Genesis to Revelation

Brigadier General S. L. A. Marshall, United States Army Reserve, Retired

Download the PDF depuy


To begin with, the simple statement that the Golden Anniversary of the Military Review coincides with the 50th year of my launch into military writing should at least give me a theme. I do not imply, however, that a man wears as well as a magazine.

At the semi-centennial party, this journal understandably is looking backward a bit. At the same time, I am doing my own military review of how I got this way.

My foundation for what came to be the major part of my life’s work was hard field soldiering—two years in Pershing’s American Expeditionary Forces—during which I commanded two rifle companies and one casual company, this despite the fact that I had first gone to the front as a line sergeant.

I was 19 when I returned home in late 1919. Prior to enlistment, I had moved up through sophomore English in high school, while taking no history. That was as far as my formal education ever extended in these two subjects. If it was enough, it was only so because my father had perfect command of the language and his sons listened.

Still, I cannot imagine any circumstances by which I might have entered upon professional writing, much less would I have matured as a military writer, had it not been for experience in war.

What I learned mainly was what I saw right before my nose. Furthermore, in managing several companies, I had an unlimited opportunity to experiment with some of my own ideas about how to bring people along. These did not always agree with the book. Nonetheless, the greatest value of my war service, especially the combat portion, was that it stirred my curiosity immeasurably.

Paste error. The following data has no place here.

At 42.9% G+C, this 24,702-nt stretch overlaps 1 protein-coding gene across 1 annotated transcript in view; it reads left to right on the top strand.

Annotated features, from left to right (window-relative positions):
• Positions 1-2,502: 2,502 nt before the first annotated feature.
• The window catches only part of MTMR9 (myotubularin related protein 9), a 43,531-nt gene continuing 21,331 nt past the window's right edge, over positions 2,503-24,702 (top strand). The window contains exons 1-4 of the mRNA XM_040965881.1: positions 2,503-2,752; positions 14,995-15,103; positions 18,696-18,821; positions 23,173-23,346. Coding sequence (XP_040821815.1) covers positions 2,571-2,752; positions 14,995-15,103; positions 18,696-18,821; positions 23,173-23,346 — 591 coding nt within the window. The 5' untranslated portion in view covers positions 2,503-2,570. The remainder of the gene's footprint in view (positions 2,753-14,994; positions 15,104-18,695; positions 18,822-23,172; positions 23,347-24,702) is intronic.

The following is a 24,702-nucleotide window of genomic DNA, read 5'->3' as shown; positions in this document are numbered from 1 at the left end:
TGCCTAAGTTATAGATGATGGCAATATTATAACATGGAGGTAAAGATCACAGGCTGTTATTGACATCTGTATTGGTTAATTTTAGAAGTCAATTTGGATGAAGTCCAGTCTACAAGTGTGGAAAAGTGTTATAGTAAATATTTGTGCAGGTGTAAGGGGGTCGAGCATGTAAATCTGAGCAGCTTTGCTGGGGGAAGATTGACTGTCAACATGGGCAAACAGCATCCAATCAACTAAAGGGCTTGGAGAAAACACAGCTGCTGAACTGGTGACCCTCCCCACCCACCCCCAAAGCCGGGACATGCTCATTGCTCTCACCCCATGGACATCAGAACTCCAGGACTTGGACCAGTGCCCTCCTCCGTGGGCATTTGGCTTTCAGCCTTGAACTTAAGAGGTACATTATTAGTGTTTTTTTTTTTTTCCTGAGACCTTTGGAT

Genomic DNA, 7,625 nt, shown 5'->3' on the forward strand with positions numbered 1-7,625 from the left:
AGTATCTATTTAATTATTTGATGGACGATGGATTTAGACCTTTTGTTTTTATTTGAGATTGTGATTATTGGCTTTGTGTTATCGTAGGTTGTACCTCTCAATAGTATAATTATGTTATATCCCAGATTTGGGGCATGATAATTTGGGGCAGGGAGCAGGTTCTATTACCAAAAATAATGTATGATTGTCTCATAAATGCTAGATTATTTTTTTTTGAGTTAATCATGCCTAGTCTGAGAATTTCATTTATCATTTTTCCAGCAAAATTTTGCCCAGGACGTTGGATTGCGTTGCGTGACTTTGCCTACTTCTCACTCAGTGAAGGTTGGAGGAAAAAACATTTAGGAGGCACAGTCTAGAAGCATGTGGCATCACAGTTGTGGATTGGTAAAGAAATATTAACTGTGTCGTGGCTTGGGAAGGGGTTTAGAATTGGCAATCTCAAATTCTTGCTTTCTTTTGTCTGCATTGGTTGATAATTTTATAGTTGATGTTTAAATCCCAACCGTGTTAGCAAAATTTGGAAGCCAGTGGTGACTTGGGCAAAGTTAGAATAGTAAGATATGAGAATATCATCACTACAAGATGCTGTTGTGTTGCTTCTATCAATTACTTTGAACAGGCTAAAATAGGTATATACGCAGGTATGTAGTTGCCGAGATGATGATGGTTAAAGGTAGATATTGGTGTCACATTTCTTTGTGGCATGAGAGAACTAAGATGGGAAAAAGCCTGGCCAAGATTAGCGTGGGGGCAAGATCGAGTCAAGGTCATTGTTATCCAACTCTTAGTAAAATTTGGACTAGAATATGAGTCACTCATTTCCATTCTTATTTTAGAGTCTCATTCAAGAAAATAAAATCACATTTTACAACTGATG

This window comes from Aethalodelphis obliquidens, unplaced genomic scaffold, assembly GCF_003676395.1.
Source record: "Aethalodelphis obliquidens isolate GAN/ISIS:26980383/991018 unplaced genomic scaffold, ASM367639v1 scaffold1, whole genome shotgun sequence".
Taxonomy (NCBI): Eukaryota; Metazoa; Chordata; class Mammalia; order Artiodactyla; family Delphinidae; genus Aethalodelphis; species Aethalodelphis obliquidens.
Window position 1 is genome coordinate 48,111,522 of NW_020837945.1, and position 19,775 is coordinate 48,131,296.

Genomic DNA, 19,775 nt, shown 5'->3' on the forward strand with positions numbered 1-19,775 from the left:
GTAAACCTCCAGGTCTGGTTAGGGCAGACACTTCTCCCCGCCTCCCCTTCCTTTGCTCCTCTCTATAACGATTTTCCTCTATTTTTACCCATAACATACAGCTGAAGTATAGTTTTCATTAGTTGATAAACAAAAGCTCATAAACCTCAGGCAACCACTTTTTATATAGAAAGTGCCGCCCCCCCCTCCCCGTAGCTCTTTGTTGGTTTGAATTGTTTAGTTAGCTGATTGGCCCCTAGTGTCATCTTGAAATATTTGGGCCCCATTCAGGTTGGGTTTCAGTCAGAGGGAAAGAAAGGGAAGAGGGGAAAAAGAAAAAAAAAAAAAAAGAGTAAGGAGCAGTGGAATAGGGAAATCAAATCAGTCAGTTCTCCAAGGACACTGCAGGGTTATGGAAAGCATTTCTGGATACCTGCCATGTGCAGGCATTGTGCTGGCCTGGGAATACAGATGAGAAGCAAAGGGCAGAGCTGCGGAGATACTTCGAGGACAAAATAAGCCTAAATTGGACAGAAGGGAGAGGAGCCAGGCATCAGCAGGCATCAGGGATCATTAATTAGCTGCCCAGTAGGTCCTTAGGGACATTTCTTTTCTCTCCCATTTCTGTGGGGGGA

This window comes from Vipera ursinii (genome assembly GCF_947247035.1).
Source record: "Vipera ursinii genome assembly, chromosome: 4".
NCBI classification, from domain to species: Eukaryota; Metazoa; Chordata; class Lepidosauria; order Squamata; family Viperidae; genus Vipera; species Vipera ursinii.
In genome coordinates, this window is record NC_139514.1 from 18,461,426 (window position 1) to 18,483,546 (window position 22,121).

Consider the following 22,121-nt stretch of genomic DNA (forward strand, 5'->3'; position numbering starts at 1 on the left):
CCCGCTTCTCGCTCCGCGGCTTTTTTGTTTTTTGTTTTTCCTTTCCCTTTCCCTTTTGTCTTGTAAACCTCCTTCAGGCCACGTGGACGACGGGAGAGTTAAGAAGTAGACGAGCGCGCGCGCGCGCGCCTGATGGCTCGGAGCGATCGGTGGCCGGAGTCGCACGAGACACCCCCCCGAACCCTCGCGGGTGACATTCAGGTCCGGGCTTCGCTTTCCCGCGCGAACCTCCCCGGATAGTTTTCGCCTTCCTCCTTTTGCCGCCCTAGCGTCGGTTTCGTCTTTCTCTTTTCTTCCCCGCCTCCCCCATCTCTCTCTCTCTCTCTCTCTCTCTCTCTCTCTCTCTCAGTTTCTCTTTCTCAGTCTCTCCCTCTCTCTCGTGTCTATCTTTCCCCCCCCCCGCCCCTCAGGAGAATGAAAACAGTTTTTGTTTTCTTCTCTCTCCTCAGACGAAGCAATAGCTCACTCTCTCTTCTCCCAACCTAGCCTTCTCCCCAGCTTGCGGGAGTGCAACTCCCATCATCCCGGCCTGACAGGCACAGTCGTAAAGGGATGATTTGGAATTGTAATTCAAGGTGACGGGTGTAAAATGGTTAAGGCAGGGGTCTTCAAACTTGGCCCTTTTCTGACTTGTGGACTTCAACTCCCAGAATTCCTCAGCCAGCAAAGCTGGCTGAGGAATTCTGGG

Brigadier General S. L. A. Marshall, US Army Reserve, Retired,

With my black company, I shipped for home from Brest in September 1919. We sailed on the transport Koningen der Nederlander. We were 15 days at sea, with every day a misery and all hands being seasick. My only personal experience at quelling a mutiny was during that voyage.

An Education

A more significant contribution to my education came about as six of us officers sat every night in a poker game, and five of us went broke before we passed the Statue of Liberty. We learned too late that the sixth, a major, was a professional gambler from French Lick Springs dealing from a marked deck. We knew we had been “took,” but, since the five suckers were about to be dropped from the Army, squawking would be vain as there would be no charges preferred. As a result, after the company was demobilized at Camp Shelby, Mississippi, I arrived at my hometown, El Paso, Texas, $1.50 ahead of bankruptcy. The streetcar fare to the family bungalow was 10 cents. Walking to the loop to catch the trolley, I passed a bookstore. In the window was a copy of John Masefield’s Gallipoli for $1.50. Thinking that I might as well go bust as stay the way I was, I bought the book and walked the five miles home.

Military Library

That volume was the beginning of my military library. There are now 4,200 books in it. The growth was painfully slow at first, for Jasper Gaunt stayed right on my tail. I cannot account for this buying of things which I could not afford apart from idle curiosity whetted by my AEF years. I was not working toward a planned, or even vaguely foreseen, future.